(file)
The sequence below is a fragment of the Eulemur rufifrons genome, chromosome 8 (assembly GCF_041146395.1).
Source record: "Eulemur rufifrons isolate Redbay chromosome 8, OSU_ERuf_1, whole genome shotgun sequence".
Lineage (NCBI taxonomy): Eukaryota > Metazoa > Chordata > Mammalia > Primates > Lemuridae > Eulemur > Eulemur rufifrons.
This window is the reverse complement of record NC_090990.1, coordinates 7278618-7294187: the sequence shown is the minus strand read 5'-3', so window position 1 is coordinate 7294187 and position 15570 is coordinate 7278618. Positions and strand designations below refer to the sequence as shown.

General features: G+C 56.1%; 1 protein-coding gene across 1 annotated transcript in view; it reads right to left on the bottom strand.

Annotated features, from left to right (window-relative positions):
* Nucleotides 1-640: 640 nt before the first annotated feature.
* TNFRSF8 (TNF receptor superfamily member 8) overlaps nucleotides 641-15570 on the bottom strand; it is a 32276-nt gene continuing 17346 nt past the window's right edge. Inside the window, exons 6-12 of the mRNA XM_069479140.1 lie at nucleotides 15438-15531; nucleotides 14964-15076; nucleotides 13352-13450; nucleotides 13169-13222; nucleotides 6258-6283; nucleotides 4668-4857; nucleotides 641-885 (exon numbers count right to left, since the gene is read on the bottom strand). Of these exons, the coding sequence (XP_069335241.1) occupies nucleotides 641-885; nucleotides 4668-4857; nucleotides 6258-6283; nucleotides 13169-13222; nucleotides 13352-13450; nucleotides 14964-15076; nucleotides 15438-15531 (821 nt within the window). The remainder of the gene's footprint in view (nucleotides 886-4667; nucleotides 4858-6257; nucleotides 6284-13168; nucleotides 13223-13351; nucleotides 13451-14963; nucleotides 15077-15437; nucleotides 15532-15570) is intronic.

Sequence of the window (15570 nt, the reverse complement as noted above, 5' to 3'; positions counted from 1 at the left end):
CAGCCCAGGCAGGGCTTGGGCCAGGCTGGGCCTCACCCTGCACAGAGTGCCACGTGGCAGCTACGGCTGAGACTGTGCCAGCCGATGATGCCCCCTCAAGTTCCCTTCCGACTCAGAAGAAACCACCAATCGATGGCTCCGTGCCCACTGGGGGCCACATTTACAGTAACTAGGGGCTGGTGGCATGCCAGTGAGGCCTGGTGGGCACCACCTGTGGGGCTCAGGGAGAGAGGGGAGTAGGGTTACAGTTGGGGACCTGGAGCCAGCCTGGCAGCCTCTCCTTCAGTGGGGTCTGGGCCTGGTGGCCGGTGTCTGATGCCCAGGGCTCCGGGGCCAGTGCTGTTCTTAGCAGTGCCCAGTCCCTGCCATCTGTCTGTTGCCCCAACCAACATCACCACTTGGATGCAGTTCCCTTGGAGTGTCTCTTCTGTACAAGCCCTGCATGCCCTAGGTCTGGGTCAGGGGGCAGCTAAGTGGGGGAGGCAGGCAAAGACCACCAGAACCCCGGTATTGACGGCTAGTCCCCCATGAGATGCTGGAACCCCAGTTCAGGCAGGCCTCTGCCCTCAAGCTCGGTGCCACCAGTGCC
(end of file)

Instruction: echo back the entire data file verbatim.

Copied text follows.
The sequence below is a fragment of the Eulemur rufifrons genome, chromosome 8 (assembly GCF_041146395.1).
Source record: "Eulemur rufifrons isolate Redbay chromosome 8, OSU_ERuf_1, whole genome shotgun sequence".
Lineage (NCBI taxonomy): Eukaryota > Metazoa > Chordata > Mammalia > Primates > Lemuridae > Eulemur > Eulemur rufifrons.
This window is the reverse complement of record NC_090990.1, coordinates 7278618-7294187: the sequence shown is the minus strand read 5'-3', so window position 1 is coordinate 7294187 and position 15570 is coordinate 7278618. Positions and strand designations below refer to the sequence as shown.

General features: G+C 56.1%; 1 protein-coding gene across 1 annotated transcript in view; it reads right to left on the bottom strand.

Annotated features, from left to right (window-relative positions):
* Nucleotides 1-640: 640 nt before the first annotated feature.
* TNFRSF8 (TNF receptor superfamily member 8) overlaps nucleotides 641-15570 on the bottom strand; it is a 32276-nt gene continuing 17346 nt past the window's right edge. Inside the window, exons 6-12 of the mRNA XM_069479140.1 lie at nucleotides 15438-15531; nucleotides 14964-15076; nucleotides 13352-13450; nucleotides 13169-13222; nucleotides 6258-6283; nucleotides 4668-4857; nucleotides 641-885 (exon numbers count right to left, since the gene is read on the bottom strand). Of these exons, the coding sequence (XP_069335241.1) occupies nucleotides 641-885; nucleotides 4668-4857; nucleotides 6258-6283; nucleotides 13169-13222; nucleotides 13352-13450; nucleotides 14964-15076; nucleotides 15438-15531 (821 nt within the window). The remainder of the gene's footprint in view (nucleotides 886-4667; nucleotides 4858-6257; nucleotides 6284-13168; nucleotides 13223-13351; nucleotides 13451-14963; nucleotides 15077-15437; nucleotides 15532-15570) is intronic.

Sequence of the window (15570 nt, the reverse complement as noted above, 5' to 3'; positions counted from 1 at the left end):
CAGCCCAGGCAGGGCTTGGGCCAGGCTGGGCCTCACCCTGCACAGAGTGCCACGTGGCAGCTACGGCTGAGACTGTGCCAGCCGATGATGCCCCCTCAAGTTCCCTTCCGACTCAGAAGAAACCACCAATCGATGGCTCCGTGCCCACTGGGGGCCACATTTACAGTAACTAGGGGCTGGTGGCATGCCAGTGAGGCCTGGTGGGCACCACCTGTGGGGCTCAGGGAGAGAGGGGAGTAGGGTTACAGTTGGGGACCTGGAGCCAGCCTGGCAGCCTCTCCTTCAGTGGGGTCTGGGCCTGGTGGCCGGTGTCTGATGCCCAGGGCTCCGGGGCCAGTGCTGTTCTTAGCAGTGCCCAGTCCCTGCCATCTGTCTGTTGCCCCAACCAACATCACCACTTGGATGCAGTTCCCTTGGAGTGTCTCTTCTGTACAAGCCCTGCATGCCCTAGGTCTGGGTCAGGGGGCAGCTAAGTGGGGGAGGCAGGCAAAGACCACCAGAACCCCGGTATTGACGGCTAGTCCCCCATGAGATGCTGGAACCCCAGTTCAGGCAGGCCTCTGCCCTCAAGCTCGGTGCCACCAGTGCC